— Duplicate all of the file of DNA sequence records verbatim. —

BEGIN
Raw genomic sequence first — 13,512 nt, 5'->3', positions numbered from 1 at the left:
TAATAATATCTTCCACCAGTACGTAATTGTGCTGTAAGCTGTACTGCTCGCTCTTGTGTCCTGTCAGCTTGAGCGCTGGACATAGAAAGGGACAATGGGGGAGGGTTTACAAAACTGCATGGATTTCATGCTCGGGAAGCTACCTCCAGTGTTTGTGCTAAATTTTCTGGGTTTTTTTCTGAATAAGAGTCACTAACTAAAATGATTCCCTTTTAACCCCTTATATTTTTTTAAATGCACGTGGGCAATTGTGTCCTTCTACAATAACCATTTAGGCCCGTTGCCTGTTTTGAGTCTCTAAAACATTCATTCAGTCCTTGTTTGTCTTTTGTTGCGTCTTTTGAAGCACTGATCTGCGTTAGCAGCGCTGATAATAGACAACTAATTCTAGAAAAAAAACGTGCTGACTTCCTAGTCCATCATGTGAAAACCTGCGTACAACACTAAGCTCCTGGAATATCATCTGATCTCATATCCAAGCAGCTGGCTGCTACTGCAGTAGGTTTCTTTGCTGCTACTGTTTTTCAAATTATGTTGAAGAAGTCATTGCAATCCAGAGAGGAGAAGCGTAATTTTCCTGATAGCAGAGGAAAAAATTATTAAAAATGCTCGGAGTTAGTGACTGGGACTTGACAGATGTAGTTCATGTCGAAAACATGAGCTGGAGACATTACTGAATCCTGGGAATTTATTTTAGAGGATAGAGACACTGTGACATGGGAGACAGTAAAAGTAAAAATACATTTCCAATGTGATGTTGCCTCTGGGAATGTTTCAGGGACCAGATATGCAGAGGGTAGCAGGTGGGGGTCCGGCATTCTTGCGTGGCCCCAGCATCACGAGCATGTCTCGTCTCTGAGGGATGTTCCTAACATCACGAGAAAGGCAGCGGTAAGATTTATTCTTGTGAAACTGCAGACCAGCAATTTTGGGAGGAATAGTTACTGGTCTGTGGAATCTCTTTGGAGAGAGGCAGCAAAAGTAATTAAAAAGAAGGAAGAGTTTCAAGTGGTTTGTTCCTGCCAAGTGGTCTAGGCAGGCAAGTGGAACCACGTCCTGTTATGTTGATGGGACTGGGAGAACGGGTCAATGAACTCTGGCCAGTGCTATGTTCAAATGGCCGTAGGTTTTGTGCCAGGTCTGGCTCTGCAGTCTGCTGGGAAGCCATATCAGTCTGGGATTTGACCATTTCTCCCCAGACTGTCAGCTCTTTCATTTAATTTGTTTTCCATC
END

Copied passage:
Raw genomic sequence first — 13,512 nt, 5'->3', positions numbered from 1 at the left:
TAATAATATCTTCCACCAGTACGTAATTGTGCTGTAAGCTGTACTGCTCGCTCTTGTGTCCTGTCAGCTTGAGCGCTGGACATAGAAAGGGACAATGGGGGAGGGTTTACAAAACTGCATGGATTTCATGCTCGGGAAGCTACCTCCAGTGTTTGTGCTAAATTTTCTGGGTTTTTTTCTGAATAAGAGTCACTAACTAAAATGATTCCCTTTTAACCCCTTATATTTTTTTAAATGCACGTGGGCAATTGTGTCCTTCTACAATAACCATTTAGGCCCGTTGCCTGTTTTGAGTCTCTAAAACATTCATTCAGTCCTTGTTTGTCTTTTGTTGCGTCTTTTGAAGCACTGATCTGCGTTAGCAGCGCTGATAATAGACAACTAATTCTAGAAAAAAAACGTGCTGACTTCCTAGTCCATCATGTGAAAACCTGCGTACAACACTAAGCTCCTGGAATATCATCTGATCTCATATCCAAGCAGCTGGCTGCTACTGCAGTAGGTTTCTTTGCTGCTACTGTTTTTCAAATTATGTTGAAGAAGTCATTGCAATCCAGAGAGGAGAAGCGTAATTTTCCTGATAGCAGAGGAAAAAATTATTAAAAATGCTCGGAGTTAGTGACTGGGACTTGACAGATGTAGTTCATGTCGAAAACATGAGCTGGAGACATTACTGAATCCTGGGAATTTATTTTAGAGGATAGAGACACTGTGACATGGGAGACAGTAAAAGTAAAAATACATTTCCAATGTGATGTTGCCTCTGGGAATGTTTCAGGGACCAGATATGCAGAGGGTAGCAGGTGGGGGTCCGGCATTCTTGCGTGGCCCCAGCATCACGAGCATGTCTCGTCTCTGAGGGATGTTCCTAACATCACGAGAAAGGCAGCGGTAAGATTTATTCTTGTGAAACTGCAGACCAGCAATTTTGGGAGGAATAGTTACTGGTCTGTGGAATCTCTTTGGAGAGAGGCAGCAAAAGTAATTAAAAAGAAGGAAGAGTTTCAAGTGGTTTGTTCCTGCCAAGTGGTCTAGGCAGGCAAGTGGAACCACGTCCTGTTATGTTGATGGGACTGGGAGAACGGGTCAATGAACTCTGGCCAGTGCTATGTTCAAATGGCCGTAGGTTTTGTGCCAGGTCTGGCTCTGCAGTCTGCTGGGAAGCCATATCAGTCTGGGATTTGACCATTTCTCCCCAGACTGTCAGCTCTTTCATTTAATTTGTTTTCCATC